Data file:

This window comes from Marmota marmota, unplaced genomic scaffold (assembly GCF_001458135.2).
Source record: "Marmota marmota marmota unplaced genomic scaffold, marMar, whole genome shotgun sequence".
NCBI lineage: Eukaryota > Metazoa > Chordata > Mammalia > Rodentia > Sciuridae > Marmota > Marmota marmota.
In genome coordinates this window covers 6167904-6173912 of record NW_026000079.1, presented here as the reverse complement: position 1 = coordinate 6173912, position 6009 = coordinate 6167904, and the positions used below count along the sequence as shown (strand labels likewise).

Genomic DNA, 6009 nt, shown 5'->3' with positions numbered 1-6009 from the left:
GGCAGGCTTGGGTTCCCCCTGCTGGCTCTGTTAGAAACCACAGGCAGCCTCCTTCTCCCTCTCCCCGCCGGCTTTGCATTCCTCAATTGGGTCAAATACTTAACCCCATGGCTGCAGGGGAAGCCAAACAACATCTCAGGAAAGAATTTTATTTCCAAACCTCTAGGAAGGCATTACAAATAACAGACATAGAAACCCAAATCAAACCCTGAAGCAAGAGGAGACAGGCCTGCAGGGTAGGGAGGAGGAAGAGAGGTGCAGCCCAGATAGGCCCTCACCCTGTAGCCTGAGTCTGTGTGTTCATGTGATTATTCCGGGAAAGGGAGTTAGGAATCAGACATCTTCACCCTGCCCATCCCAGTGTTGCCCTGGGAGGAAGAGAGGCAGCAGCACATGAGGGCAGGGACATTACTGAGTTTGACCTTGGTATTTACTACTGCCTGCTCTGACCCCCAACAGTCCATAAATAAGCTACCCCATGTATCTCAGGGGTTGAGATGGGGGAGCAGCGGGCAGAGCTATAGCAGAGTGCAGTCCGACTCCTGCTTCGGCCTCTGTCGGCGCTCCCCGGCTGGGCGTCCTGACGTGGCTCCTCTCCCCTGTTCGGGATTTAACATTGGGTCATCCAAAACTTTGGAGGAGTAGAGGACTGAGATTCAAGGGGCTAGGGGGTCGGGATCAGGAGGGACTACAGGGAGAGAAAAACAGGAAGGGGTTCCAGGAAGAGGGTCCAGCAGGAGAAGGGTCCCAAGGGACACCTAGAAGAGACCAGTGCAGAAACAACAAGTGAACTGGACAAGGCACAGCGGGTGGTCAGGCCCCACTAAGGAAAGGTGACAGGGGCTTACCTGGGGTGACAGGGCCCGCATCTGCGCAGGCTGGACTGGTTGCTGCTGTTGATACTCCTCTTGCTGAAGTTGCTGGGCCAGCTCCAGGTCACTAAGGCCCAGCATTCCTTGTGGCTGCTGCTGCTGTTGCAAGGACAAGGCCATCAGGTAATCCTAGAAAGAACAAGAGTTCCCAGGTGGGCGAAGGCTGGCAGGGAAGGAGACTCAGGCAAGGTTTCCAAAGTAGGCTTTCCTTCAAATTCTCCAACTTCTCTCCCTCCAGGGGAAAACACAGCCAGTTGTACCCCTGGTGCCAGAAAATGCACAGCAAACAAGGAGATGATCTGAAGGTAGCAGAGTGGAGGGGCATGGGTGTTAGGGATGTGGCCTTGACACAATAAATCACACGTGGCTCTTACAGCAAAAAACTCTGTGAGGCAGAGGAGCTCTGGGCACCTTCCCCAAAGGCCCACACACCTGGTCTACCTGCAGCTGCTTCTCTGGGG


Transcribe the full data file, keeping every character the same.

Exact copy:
This window comes from Marmota marmota, unplaced genomic scaffold (assembly GCF_001458135.2).
Source record: "Marmota marmota marmota unplaced genomic scaffold, marMar, whole genome shotgun sequence".
NCBI lineage: Eukaryota > Metazoa > Chordata > Mammalia > Rodentia > Sciuridae > Marmota > Marmota marmota.
In genome coordinates this window covers 6167904-6173912 of record NW_026000079.1, presented here as the reverse complement: position 1 = coordinate 6173912, position 6009 = coordinate 6167904, and the positions used below count along the sequence as shown (strand labels likewise).

Genomic DNA, 6009 nt, shown 5'->3' with positions numbered 1-6009 from the left:
GGCAGGCTTGGGTTCCCCCTGCTGGCTCTGTTAGAAACCACAGGCAGCCTCCTTCTCCCTCTCCCCGCCGGCTTTGCATTCCTCAATTGGGTCAAATACTTAACCCCATGGCTGCAGGGGAAGCCAAACAACATCTCAGGAAAGAATTTTATTTCCAAACCTCTAGGAAGGCATTACAAATAACAGACATAGAAACCCAAATCAAACCCTGAAGCAAGAGGAGACAGGCCTGCAGGGTAGGGAGGAGGAAGAGAGGTGCAGCCCAGATAGGCCCTCACCCTGTAGCCTGAGTCTGTGTGTTCATGTGATTATTCCGGGAAAGGGAGTTAGGAATCAGACATCTTCACCCTGCCCATCCCAGTGTTGCCCTGGGAGGAAGAGAGGCAGCAGCACATGAGGGCAGGGACATTACTGAGTTTGACCTTGGTATTTACTACTGCCTGCTCTGACCCCCAACAGTCCATAAATAAGCTACCCCATGTATCTCAGGGGTTGAGATGGGGGAGCAGCGGGCAGAGCTATAGCAGAGTGCAGTCCGACTCCTGCTTCGGCCTCTGTCGGCGCTCCCCGGCTGGGCGTCCTGACGTGGCTCCTCTCCCCTGTTCGGGATTTAACATTGGGTCATCCAAAACTTTGGAGGAGTAGAGGACTGAGATTCAAGGGGCTAGGGGGTCGGGATCAGGAGGGACTACAGGGAGAGAAAAACAGGAAGGGGTTCCAGGAAGAGGGTCCAGCAGGAGAAGGGTCCCAAGGGACACCTAGAAGAGACCAGTGCAGAAACAACAAGTGAACTGGACAAGGCACAGCGGGTGGTCAGGCCCCACTAAGGAAAGGTGACAGGGGCTTACCTGGGGTGACAGGGCCCGCATCTGCGCAGGCTGGACTGGTTGCTGCTGTTGATACTCCTCTTGCTGAAGTTGCTGGGCCAGCTCCAGGTCACTAAGGCCCAGCATTCCTTGTGGCTGCTGCTGCTGTTGCAAGGACAAGGCCATCAGGTAATCCTAGAAAGAACAAGAGTTCCCAGGTGGGCGAAGGCTGGCAGGGAAGGAGACTCAGGCAAGGTTTCCAAAGTAGGCTTTCCTTCAAATTCTCCAACTTCTCTCCCTCCAGGGGAAAACACAGCCAGTTGTACCCCTGGTGCCAGAAAATGCACAGCAAACAAGGAGATGATCTGAAGGTAGCAGAGTGGAGGGGCATGGGTGTTAGGGATGTGGCCTTGACACAATAAATCACACGTGGCTCTTACAGCAAAAAACTCTGTGAGGCAGAGGAGCTCTGGGCACCTTCCCCAAAGGCCCACACACCTGGTCTACCTGCAGCTGCTTCTCTGGGG